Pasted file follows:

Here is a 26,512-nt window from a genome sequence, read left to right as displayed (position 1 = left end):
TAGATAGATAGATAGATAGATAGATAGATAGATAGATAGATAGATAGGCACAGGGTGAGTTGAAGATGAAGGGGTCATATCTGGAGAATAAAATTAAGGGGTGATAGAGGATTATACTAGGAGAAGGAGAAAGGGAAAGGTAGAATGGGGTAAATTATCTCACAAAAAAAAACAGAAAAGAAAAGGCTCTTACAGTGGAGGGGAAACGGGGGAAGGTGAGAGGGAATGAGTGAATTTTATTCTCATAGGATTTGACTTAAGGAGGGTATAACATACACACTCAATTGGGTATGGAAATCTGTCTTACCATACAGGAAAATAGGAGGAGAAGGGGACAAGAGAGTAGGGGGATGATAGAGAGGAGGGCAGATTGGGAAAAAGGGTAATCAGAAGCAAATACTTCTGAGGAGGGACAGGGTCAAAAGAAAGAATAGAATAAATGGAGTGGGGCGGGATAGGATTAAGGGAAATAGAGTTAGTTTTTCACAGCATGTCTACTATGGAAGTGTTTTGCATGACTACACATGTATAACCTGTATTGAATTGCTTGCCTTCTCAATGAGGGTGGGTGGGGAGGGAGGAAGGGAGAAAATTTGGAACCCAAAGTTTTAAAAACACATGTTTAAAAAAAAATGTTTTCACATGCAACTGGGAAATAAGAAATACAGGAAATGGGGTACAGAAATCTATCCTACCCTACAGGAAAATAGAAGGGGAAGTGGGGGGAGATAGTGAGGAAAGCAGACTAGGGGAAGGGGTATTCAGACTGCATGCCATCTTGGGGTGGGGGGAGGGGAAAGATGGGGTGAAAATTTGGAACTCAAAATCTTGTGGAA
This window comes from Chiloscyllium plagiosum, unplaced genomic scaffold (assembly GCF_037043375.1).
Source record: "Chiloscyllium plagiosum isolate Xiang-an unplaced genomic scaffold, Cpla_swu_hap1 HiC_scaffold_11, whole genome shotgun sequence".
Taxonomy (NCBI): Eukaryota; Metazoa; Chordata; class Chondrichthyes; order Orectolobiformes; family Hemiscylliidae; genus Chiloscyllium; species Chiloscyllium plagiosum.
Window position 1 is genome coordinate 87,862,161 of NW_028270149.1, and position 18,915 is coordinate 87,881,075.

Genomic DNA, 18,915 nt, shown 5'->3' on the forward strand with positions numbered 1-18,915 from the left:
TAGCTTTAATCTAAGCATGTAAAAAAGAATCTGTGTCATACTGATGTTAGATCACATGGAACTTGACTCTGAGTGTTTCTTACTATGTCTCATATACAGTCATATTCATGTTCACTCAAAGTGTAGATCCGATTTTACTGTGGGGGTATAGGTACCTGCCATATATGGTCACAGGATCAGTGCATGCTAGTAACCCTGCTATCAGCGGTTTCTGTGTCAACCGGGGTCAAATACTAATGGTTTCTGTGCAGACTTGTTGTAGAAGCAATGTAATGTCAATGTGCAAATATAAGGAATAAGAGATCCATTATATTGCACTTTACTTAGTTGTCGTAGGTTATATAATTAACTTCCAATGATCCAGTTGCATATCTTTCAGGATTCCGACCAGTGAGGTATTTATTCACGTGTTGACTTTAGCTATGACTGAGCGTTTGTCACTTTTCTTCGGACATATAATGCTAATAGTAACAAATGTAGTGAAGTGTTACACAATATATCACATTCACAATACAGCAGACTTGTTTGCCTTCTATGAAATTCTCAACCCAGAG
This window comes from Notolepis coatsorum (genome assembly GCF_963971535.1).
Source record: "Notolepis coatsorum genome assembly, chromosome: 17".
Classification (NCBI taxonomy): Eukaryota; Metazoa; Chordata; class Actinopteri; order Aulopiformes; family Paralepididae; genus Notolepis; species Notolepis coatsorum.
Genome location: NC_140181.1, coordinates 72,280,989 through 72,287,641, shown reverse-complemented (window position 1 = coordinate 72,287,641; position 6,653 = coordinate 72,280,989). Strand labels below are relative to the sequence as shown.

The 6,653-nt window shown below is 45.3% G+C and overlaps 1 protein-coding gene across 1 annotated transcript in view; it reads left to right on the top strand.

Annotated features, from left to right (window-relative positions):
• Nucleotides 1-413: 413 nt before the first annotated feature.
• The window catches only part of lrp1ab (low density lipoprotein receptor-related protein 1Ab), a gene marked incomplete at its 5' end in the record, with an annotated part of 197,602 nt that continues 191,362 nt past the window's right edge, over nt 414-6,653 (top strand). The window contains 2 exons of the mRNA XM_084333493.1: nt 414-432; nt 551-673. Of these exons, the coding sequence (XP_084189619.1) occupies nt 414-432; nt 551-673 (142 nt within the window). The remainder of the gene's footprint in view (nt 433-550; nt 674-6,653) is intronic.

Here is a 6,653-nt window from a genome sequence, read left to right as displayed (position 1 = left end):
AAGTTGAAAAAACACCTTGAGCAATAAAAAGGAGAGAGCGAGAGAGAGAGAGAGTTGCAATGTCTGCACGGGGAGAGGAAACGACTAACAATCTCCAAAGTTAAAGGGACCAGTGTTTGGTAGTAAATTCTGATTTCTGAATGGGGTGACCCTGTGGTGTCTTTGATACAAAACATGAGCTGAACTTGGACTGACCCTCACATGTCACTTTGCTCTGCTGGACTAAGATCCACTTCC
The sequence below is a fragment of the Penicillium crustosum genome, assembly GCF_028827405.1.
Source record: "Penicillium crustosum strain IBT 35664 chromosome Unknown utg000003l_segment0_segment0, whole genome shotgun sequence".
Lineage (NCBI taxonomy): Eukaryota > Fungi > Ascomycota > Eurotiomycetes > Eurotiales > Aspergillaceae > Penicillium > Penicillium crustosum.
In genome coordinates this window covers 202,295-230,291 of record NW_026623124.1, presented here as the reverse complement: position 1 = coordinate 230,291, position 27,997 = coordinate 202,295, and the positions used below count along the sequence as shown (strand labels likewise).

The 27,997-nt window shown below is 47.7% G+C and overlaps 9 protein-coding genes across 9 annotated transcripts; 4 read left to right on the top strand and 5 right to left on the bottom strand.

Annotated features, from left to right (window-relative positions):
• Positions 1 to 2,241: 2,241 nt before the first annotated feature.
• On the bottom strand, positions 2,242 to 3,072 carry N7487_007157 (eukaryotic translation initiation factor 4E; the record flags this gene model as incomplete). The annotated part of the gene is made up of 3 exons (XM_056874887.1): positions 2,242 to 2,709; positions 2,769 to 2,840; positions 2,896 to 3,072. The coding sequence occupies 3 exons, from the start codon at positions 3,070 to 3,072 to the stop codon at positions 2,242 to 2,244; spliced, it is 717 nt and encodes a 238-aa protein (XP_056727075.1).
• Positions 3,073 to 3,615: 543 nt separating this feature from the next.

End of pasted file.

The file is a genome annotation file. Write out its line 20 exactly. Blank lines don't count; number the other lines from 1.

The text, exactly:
Source record: "Penicillium crustosum strain IBT 35664 chromosome Unknown utg000003l_segment0_segment0, whole genome shotgun sequence".